Structural insulated panels serve as both roof (left) and wall panels (right) for the home's structural frame. Like ICFs, the system speeds cycle time and improves energy efficiency; as a wood-based system, however, SIPs might be easier for builders and framers to employ.
Credit: Courtesy Sipa
Like ICFs, structural insulated panels combine multiple building materials into one, sandwiching a thick foam panel between two layers of OSB to create structural wall and roof sections. The resulting panel is ready to finish on both faces, reducing cycle time. It also creates a thermally superior and more reliable envelope to a stick-framed house; a 4-inch SIP wall is 36% more thermally efficient than an insulated 2x4 wall, according to the Oak Ridge National Laboratory (part of the Department of Energy) in Oak Ridge, Tenn.
According to NAHB research, SIPs were used as the structural wall material for 1.7% of all new, single-family homes built in 2005, a full percentage point higher than five years earlier and now representing nearly 30,000 new homes annually.
Despite its small share, the technology's upside is perhaps even greater than ICFs'. Simply, SIPs are a wood-based system, making them more familiar to framers than a concrete alternative. As such, SIPs are easily manipulated on site with common construction tools, are compatible with other wood framing materials and practices, and offer greater design flexibility and mainstream marketability. As full wall panels, they often assemble even faster than ICFs, and require no pour or cure time. Those savings help balance a 15% or more materials-only price difference between SIPs and stick framing, one of several hurdles the industry faces in its fight for market share.
SIPs' installed cost savings, and the system's energy-saving benefits, are what drove Ferrier to the technology. "When buyers are looking for a truly high-performance home, you can't build the standard way," he says. "SIPs give me the biggest bang for my energy-efficient buck."
The market share for SIPs, forged in the custom-home realm, could get a big boost if other large-volume builders follow the lead of Pulte Homes, the nation's second-largest builder. Two years ago, the company opened a manufacturing plant in Manassas, Va., under its Pulte Home Sciences Division, to build a variety of engineered building systems, including SIPs. The panels, reports the builder, shave nearly three weeks off of its already efficient production schedule, and with less skilled labor. Pulte has used the technology to build 1,000 new homes near the facility and plans to expand its geographic reach as the operation ramps up to full capacity.
Historically hindered by building code acceptance, especially at the local level where building inspectors are typically wary of new methods and materials, recent advances on that front should help. A recently released prescriptive method for SIP wall construction developed by the Partnership for Advancing Technology in Housing, should grease SIPs' road into housing's mainstream. The standardized method for calculating and using SIPs enables builders to gain code approval without the stamp of a licensed architect or engineer and puts the technology on par, code-wise, with ICFs and steel framing in residential construction.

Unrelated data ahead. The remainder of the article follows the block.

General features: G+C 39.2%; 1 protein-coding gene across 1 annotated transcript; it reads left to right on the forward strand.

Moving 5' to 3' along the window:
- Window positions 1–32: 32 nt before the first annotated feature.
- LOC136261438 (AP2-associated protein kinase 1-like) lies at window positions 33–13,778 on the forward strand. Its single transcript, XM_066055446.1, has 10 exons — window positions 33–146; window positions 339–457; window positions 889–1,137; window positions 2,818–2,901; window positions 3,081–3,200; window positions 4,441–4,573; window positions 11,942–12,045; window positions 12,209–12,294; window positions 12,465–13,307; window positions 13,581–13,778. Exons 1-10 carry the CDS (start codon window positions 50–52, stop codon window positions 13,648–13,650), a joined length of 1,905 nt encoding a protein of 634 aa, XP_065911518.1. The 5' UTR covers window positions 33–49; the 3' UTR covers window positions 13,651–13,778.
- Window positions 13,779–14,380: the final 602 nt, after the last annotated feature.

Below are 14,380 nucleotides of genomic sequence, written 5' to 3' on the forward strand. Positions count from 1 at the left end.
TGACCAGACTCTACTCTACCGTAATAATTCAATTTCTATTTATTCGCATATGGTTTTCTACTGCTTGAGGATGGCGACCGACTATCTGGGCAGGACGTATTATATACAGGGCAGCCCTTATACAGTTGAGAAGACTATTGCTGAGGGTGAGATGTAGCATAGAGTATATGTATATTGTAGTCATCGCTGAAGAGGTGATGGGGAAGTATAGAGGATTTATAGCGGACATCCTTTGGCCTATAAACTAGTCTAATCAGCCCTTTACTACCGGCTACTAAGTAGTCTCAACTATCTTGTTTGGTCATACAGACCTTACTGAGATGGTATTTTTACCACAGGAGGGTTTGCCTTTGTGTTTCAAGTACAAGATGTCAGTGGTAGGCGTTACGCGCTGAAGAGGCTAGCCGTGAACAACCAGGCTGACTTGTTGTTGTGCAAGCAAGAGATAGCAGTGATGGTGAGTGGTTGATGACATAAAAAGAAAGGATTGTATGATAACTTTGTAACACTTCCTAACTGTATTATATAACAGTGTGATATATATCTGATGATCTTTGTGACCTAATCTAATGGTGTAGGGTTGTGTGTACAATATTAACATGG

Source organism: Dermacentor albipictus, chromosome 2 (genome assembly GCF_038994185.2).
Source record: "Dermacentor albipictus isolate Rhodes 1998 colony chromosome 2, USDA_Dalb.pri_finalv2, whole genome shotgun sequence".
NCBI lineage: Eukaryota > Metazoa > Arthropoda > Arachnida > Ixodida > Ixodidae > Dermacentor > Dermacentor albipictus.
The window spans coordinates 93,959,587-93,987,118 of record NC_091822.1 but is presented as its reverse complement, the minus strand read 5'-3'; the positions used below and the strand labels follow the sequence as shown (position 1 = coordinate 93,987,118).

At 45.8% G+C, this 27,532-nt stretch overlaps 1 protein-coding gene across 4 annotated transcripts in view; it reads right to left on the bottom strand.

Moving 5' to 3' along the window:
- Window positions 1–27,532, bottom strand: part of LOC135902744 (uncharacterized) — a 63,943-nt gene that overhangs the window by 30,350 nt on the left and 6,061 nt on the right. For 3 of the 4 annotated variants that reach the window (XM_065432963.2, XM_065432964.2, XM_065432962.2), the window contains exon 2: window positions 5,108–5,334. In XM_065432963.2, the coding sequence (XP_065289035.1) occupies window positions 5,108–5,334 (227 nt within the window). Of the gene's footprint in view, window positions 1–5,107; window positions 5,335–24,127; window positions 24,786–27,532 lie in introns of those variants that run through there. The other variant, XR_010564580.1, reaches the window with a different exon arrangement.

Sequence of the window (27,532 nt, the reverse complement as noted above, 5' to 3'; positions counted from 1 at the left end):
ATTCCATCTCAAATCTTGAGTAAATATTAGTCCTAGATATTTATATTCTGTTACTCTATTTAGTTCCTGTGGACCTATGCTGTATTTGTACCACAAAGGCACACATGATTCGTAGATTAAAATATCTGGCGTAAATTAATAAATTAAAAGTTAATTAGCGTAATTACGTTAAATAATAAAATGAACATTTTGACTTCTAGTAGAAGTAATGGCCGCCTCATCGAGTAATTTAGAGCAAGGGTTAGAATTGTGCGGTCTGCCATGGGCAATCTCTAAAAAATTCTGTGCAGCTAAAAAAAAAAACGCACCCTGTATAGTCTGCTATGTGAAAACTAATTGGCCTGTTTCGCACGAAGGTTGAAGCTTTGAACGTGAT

The question is whether the SIPs industry is ready for a larger wave of demand from the housing industry. "We're seeing more demand, but there aren't experienced and qualified contractors in the field to install it," says Al Cobb, director of SIP School, an outreach education and training effort based in Shenandoah Junction, W.Va.
Like ICFs, the SIPs industry also is still grappling with its supply chain model. Bill Wachtler, executive director of the Structural Insulated Panel Association in Gig Harbor, Wash., isn't aware of any lumberyards currently stocking SIPs, though some may be acting as distributors or middlemen. "It's been talked about on a number of occasions, but you simply can't throw an 8-by-24 [SIPs] panel in the back of a pickup," he says. "I could see a customer ordering SIPs as an option when purchasing a house package [from a dealer], but not walking down an aisle and picking out a panel."
Manufacturers and even SIPs builders also seem hesitant to turn the reins over to local dealers. "At a lumberyard, you can just swing by and grab a few sticks from the pile when you need them," says Gary Pugh, a SIPs builder and industry advocate in Santa Rosa, Calif. "With SIPs, you have to think about them long before you start building."
Though Wachtler can envision LBM dealers one day supplying SIPs, the most likely scenario is one in which manufacturers sell their systems through existing component manufacturers. "As that industry matures in supplying wall panels, it becomes a faster distribution route for us," he says. "They already have the engineering, equipment, and expertise in making and selling wall systems to builders and lumberyards."
Until then, builders are left to look for the best SIPs they can find and afford, often going out of market to get them. Ferrier, for instance, has his panels shipped from 800 miles away. Both he and Pugh, however, still rely on their local LBM dealers for interior studs, windows, millwork, sealants, and fasteners. "They give us referrals [to consumers asking about SIPs]," says Pugh. "It's not a threat."
At least in the short term, says Pugh, lumber dealers interested in selling SIPs will likely be kept on a tight leash. "If lumberyards are willing to work with suppliers as a sales conduit and logistics partner, it could be a good marriage," he says.
–Rich Binsacca is a contributing editor for ProSales.
EDITOR'S NOTE: See how steel framing and precast concrete are faring in home building and LBM supply in part two of this series in the May issue.